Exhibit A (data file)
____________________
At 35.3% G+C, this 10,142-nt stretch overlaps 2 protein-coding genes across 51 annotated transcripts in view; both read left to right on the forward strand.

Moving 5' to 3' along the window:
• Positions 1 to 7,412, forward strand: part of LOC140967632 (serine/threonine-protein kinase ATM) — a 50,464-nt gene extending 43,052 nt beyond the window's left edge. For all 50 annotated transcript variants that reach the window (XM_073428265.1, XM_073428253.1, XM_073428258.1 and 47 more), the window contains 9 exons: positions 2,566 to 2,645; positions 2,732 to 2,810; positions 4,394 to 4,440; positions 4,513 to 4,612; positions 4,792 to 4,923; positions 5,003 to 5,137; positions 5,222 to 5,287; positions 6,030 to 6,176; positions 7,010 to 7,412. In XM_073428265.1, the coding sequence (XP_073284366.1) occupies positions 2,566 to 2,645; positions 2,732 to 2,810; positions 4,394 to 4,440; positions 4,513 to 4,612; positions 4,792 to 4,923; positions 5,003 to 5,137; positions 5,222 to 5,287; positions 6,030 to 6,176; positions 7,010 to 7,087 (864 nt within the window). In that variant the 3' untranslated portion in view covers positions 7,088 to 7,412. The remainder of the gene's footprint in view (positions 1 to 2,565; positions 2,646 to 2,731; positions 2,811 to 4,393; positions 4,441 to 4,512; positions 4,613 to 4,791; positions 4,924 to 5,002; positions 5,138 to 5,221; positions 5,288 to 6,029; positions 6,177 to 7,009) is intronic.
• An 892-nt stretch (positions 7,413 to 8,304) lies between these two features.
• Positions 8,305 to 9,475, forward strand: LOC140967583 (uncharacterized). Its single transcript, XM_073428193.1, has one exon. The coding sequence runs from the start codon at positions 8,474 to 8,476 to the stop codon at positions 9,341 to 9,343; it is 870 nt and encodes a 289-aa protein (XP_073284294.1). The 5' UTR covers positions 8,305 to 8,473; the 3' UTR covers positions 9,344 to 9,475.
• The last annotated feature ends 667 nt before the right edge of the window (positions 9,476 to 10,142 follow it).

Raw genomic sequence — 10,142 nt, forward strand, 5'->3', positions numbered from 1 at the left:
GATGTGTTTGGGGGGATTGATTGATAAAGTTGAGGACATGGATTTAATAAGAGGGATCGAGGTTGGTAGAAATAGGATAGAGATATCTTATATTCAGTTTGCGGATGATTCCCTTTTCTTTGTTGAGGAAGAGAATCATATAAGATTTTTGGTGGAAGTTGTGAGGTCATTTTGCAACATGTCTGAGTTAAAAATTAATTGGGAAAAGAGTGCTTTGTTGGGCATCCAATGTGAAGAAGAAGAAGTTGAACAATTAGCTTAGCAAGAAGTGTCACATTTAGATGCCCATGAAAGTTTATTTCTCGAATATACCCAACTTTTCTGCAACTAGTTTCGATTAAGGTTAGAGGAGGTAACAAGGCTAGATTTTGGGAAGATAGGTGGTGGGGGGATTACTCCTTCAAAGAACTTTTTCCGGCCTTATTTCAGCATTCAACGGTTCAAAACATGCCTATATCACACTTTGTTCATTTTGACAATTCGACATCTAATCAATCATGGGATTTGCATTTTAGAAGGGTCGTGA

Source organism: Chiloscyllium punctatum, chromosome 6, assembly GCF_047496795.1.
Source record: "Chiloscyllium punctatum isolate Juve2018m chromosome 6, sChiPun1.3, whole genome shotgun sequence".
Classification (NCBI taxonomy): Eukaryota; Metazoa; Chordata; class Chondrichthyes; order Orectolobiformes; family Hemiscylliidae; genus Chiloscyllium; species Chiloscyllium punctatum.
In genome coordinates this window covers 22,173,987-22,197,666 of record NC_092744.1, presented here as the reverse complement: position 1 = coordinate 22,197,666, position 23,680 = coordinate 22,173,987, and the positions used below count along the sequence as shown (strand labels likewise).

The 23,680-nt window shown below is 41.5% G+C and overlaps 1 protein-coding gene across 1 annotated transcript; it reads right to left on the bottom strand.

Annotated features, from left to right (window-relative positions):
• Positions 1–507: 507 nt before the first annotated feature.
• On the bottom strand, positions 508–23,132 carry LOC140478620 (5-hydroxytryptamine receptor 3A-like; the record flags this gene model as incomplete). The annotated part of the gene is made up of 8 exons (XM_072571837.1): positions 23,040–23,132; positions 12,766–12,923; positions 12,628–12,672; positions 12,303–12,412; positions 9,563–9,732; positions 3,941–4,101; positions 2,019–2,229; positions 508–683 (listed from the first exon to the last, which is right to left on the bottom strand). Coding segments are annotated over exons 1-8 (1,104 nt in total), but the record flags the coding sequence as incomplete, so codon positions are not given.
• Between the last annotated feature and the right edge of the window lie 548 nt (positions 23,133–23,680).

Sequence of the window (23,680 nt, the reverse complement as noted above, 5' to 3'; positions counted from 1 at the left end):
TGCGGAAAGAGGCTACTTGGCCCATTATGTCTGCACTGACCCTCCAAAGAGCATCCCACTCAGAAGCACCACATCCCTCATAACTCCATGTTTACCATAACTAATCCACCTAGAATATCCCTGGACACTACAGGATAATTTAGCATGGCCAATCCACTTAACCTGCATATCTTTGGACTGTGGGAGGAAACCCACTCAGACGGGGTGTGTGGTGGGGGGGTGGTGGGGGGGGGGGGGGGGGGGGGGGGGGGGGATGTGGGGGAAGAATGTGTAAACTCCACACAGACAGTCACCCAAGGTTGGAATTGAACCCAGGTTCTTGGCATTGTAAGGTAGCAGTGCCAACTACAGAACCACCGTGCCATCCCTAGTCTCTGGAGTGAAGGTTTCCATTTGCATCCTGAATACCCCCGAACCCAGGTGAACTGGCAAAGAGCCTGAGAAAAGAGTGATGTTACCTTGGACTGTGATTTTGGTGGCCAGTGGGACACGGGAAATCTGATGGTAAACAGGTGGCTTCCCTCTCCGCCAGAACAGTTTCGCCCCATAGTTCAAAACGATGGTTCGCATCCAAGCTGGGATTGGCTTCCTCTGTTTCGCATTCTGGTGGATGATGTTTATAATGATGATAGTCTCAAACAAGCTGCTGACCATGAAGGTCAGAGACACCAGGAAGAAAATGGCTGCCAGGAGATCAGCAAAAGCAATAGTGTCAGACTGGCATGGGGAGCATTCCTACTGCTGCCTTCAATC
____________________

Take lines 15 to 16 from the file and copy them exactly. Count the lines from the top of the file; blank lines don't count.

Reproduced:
• Positions 1–507: 507 nt before the first annotated feature.
• On the bottom strand, positions 508–23,132 carry LOC140478620 (5-hydroxytryptamine receptor 3A-like; the record flags this gene model as incomplete). The annotated part of the gene is made up of 8 exons (XM_072571837.1): positions 23,040–23,132; positions 12,766–12,923; positions 12,628–12,672; positions 12,303–12,412; positions 9,563–9,732; positions 3,941–4,101; positions 2,019–2,229; positions 508–683 (listed from the first exon to the last, which is right to left on the bottom strand). Coding segments are annotated over exons 1-8 (1,104 nt in total), but the record flags the coding sequence as incomplete, so codon positions are not given.